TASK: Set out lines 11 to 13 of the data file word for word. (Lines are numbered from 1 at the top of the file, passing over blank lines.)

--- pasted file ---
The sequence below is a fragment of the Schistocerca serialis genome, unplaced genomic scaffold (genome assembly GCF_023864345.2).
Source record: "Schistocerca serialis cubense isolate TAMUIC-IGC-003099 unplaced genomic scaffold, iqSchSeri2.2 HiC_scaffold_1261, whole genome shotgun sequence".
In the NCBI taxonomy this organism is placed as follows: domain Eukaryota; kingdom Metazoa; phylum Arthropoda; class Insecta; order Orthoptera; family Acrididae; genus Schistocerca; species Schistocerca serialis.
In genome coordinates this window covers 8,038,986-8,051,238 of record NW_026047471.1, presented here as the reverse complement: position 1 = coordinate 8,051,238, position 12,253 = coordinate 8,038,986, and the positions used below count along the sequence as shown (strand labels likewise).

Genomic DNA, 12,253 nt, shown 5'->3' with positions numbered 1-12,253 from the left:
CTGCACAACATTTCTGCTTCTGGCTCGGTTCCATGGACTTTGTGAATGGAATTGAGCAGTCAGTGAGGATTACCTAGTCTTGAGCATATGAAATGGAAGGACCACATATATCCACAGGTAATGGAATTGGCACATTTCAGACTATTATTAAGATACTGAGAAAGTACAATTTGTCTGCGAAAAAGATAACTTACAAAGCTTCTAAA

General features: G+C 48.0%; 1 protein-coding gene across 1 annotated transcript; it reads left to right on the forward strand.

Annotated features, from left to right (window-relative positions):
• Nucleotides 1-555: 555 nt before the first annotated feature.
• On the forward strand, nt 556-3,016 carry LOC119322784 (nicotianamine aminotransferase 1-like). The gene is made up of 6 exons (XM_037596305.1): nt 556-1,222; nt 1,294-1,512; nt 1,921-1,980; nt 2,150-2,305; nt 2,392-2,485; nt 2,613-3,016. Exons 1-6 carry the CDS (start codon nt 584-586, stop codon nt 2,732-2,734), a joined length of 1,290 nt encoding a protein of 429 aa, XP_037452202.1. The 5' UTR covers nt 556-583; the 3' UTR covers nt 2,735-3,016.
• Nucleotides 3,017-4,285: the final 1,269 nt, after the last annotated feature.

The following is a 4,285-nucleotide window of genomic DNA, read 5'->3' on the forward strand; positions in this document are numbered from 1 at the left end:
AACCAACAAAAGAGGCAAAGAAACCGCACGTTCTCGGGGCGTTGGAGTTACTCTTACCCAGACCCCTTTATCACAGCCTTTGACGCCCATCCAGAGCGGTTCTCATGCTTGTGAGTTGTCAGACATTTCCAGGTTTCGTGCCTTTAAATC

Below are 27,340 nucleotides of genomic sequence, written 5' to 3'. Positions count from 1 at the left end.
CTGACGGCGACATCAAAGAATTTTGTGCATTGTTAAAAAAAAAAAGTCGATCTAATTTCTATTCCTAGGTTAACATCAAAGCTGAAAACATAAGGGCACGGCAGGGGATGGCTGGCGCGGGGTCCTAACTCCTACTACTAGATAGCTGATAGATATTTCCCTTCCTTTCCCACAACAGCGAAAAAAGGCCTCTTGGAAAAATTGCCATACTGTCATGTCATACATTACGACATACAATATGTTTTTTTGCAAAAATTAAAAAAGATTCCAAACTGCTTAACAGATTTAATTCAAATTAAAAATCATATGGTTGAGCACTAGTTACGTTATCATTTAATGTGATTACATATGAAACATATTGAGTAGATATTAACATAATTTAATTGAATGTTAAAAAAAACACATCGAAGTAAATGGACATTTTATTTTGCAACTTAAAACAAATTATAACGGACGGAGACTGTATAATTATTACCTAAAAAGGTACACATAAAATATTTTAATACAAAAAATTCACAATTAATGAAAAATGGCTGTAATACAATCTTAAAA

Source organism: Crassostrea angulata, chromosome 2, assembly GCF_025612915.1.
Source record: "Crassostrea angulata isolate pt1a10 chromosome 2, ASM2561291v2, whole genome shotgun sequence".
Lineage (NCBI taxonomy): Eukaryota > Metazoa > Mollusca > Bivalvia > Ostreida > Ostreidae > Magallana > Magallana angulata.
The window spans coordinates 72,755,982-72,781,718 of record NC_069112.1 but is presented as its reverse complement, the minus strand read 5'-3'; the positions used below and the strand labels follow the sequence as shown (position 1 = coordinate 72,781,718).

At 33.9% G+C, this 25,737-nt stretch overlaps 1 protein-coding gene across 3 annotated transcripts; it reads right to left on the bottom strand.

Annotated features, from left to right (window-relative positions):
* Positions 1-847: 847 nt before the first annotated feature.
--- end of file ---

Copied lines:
• Nucleotides 3,017-4,285: the final 1,269 nt, after the last annotated feature.

The following is a 4,285-nucleotide window of genomic DNA, read 5'->3' on the forward strand; positions in this document are numbered from 1 at the left end:
AACCAACAAAAGAGGCAAAGAAACCGCACGTTCTCGGGGCGTTGGAGTTACTCTTACCCAGACCCCTTTATCACAGCCTTTGACGCCCATCCAGAGCGGTTCTCATGCTTGTGAGTTGTCAGACATTTCCAGGTTTCGTGCCTTTAAATC